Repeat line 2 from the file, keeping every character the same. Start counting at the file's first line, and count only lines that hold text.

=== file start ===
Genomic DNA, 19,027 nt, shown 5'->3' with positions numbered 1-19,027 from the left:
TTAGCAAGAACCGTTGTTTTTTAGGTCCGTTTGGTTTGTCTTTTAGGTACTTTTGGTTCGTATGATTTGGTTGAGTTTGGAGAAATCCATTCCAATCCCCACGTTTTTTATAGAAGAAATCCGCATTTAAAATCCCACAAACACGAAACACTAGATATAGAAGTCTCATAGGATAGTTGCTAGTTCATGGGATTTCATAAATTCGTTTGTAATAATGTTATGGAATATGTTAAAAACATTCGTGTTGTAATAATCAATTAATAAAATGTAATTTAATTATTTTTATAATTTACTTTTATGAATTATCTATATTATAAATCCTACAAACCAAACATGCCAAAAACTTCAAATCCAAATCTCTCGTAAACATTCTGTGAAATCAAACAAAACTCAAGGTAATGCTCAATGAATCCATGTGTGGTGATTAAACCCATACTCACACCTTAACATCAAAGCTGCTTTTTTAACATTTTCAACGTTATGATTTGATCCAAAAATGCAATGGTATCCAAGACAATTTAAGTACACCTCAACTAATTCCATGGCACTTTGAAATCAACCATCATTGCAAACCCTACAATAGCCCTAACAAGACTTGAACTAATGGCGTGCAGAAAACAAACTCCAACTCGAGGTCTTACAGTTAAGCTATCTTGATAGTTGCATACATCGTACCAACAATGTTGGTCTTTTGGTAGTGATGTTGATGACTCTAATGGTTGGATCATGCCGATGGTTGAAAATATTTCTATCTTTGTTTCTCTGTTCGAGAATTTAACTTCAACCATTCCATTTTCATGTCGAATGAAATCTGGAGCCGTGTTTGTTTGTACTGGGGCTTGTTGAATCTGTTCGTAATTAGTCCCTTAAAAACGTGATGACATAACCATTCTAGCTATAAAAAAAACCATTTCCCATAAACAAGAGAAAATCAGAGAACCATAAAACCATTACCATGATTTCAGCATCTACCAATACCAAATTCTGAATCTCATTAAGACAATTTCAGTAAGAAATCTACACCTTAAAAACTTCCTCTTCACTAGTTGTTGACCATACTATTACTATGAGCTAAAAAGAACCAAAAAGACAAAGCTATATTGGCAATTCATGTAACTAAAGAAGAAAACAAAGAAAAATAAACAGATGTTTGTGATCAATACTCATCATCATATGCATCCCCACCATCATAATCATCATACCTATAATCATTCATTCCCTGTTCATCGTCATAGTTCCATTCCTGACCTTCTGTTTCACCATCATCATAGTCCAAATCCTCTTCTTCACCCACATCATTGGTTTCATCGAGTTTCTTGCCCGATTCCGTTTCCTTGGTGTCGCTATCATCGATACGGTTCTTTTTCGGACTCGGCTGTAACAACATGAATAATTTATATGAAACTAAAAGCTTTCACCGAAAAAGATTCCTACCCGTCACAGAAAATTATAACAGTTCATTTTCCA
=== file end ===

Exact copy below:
TTAGCAAGAACCGTTGTTTTTTAGGTCCGTTTGGTTTGTCTTTTAGGTACTTTTGGTTCGTATGATTTGGTTGAGTTTGGAGAAATCCATTCCAATCCCCACGTTTTTTATAGAAGAAATCCGCATTTAAAATCCCACAAACACGAAACACTAGATATAGAAGTCTCATAGGATAGTTGCTAGTTCATGGGATTTCATAAATTCGTTTGTAATAATGTTATGGAATATGTTAAAAACATTCGTGTTGTAATAATCAATTAATAAAATGTAATTTAATTATTTTTATAATTTACTTTTATGAATTATCTATATTATAAATCCTACAAACCAAACATGCCAAAAACTTCAAATCCAAATCTCTCGTAAACATTCTGTGAAATCAAACAAAACTCAAGGTAATGCTCAATGAATCCATGTGTGGTGATTAAACCCATACTCACACCTTAACATCAAAGCTGCTTTTTTAACATTTTCAACGTTATGATTTGATCCAAAAATGCAATGGTATCCAAGACAATTTAAGTACACCTCAACTAATTCCATGGCACTTTGAAATCAACCATCATTGCAAACCCTACAATAGCCCTAACAAGACTTGAACTAATGGCGTGCAGAAAACAAACTCCAACTCGAGGTCTTACAGTTAAGCTATCTTGATAGTTGCATACATCGTACCAACAATGTTGGTCTTTTGGTAGTGATGTTGATGACTCTAATGGTTGGATCATGCCGATGGTTGAAAATATTTCTATCTTTGTTTCTCTGTTCGAGAATTTAACTTCAACCATTCCATTTTCATGTCGAATGAAATCTGGAGCCGTGTTTGTTTGTACTGGGGCTTGTTGAATCTGTTCGTAATTAGTCCCTTAAAAACGTGATGACATAACCATTCTAGCTATAAAAAAAACCATTTCCCATAAACAAGAGAAAATCAGAGAACCATAAAACCATTACCATGATTTCAGCATCTACCAATACCAAATTCTGAATCTCATTAAGACAATTTCAGTAAGAAATCTACACCTTAAAAACTTCCTCTTCACTAGTTGTTGACCATACTATTACTATGAGCTAAAAAGAACCAAAAAGACAAAGCTATATTGGCAATTCATGTAACTAAAGAAGAAAACAAAGAAAAATAAACAGATGTTTGTGATCAATACTCATCATCATATGCATCCCCACCATCATAATCATCATACCTATAATCATTCATTCCCTGTTCATCGTCATAGTTCCATTCCTGACCTTCTGTTTCACCATCATCATAGTCCAAATCCTCTTCTTCACCCACATCATTGGTTTCATCGAGTTTCTTGCCCGATTCCGTTTCCTTGGTGTCGCTATCATCGATACGGTTCTTTTTCGGACTCGGCTGTAACAACATGAATAATTTATATGAAACTAAAAGCTTTCACCGAAAAAGATTCCTACCCGTCACAGAAAATTATAACAGTTCATTTTCCA